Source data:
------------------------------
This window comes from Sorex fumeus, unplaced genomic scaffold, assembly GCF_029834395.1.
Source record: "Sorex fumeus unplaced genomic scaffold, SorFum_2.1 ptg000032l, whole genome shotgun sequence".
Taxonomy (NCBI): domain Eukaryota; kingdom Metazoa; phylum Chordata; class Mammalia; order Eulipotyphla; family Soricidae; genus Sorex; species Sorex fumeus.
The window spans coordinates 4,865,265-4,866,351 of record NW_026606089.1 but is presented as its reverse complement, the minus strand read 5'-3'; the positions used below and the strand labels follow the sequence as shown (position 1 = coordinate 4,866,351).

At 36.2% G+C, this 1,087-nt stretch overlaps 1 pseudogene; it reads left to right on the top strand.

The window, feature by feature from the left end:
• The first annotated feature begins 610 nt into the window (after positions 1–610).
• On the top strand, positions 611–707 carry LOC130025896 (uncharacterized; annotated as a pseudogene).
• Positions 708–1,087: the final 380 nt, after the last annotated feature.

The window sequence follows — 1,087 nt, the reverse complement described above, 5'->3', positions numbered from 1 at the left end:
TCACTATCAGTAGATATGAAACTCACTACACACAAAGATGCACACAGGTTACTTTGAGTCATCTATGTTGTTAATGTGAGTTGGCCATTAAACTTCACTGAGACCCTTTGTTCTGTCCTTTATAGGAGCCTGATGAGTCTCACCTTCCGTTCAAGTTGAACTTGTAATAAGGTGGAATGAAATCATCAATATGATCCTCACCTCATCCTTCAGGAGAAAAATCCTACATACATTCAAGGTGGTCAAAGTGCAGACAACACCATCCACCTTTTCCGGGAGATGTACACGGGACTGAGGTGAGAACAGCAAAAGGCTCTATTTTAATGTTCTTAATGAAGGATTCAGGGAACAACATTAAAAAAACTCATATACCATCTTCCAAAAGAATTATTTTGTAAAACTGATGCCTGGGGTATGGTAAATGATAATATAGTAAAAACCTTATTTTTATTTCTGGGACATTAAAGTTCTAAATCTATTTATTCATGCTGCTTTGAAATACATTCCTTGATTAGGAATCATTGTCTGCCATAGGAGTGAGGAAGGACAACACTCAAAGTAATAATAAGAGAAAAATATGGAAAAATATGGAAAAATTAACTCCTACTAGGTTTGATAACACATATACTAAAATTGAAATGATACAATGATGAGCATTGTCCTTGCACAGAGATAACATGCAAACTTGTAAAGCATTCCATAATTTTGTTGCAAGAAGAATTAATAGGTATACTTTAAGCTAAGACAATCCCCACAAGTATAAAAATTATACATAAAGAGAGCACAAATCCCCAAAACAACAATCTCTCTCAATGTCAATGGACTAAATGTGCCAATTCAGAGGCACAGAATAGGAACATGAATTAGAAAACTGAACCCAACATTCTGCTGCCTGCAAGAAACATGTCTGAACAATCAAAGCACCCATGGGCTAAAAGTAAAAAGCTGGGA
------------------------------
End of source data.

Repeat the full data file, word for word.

This window comes from Sorex fumeus, unplaced genomic scaffold, assembly GCF_029834395.1.
Source record: "Sorex fumeus unplaced genomic scaffold, SorFum_2.1 ptg000032l, whole genome shotgun sequence".
Taxonomy (NCBI): domain Eukaryota; kingdom Metazoa; phylum Chordata; class Mammalia; order Eulipotyphla; family Soricidae; genus Sorex; species Sorex fumeus.
The window spans coordinates 4,865,265-4,866,351 of record NW_026606089.1 but is presented as its reverse complement, the minus strand read 5'-3'; the positions used below and the strand labels follow the sequence as shown (position 1 = coordinate 4,866,351).

At 36.2% G+C, this 1,087-nt stretch overlaps 1 pseudogene; it reads left to right on the top strand.

The window, feature by feature from the left end:
• The first annotated feature begins 610 nt into the window (after positions 1–610).
• On the top strand, positions 611–707 carry LOC130025896 (uncharacterized; annotated as a pseudogene).
• Positions 708–1,087: the final 380 nt, after the last annotated feature.

The window sequence follows — 1,087 nt, the reverse complement described above, 5'->3', positions numbered from 1 at the left end:
TCACTATCAGTAGATATGAAACTCACTACACACAAAGATGCACACAGGTTACTTTGAGTCATCTATGTTGTTAATGTGAGTTGGCCATTAAACTTCACTGAGACCCTTTGTTCTGTCCTTTATAGGAGCCTGATGAGTCTCACCTTCCGTTCAAGTTGAACTTGTAATAAGGTGGAATGAAATCATCAATATGATCCTCACCTCATCCTTCAGGAGAAAAATCCTACATACATTCAAGGTGGTCAAAGTGCAGACAACACCATCCACCTTTTCCGGGAGATGTACACGGGACTGAGGTGAGAACAGCAAAAGGCTCTATTTTAATGTTCTTAATGAAGGATTCAGGGAACAACATTAAAAAAACTCATATACCATCTTCCAAAAGAATTATTTTGTAAAACTGATGCCTGGGGTATGGTAAATGATAATATAGTAAAAACCTTATTTTTATTTCTGGGACATTAAAGTTCTAAATCTATTTATTCATGCTGCTTTGAAATACATTCCTTGATTAGGAATCATTGTCTGCCATAGGAGTGAGGAAGGACAACACTCAAAGTAATAATAAGAGAAAAATATGGAAAAATATGGAAAAATTAACTCCTACTAGGTTTGATAACACATATACTAAAATTGAAATGATACAATGATGAGCATTGTCCTTGCACAGAGATAACATGCAAACTTGTAAAGCATTCCATAATTTTGTTGCAAGAAGAATTAATAGGTATACTTTAAGCTAAGACAATCCCCACAAGTATAAAAATTATACATAAAGAGAGCACAAATCCCCAAAACAACAATCTCTCTCAATGTCAATGGACTAAATGTGCCAATTCAGAGGCACAGAATAGGAACATGAATTAGAAAACTGAACCCAACATTCTGCTGCCTGCAAGAAACATGTCTGAACAATCAAAGCACCCATGGGCTAAAAGTAAAAAGCTGGGA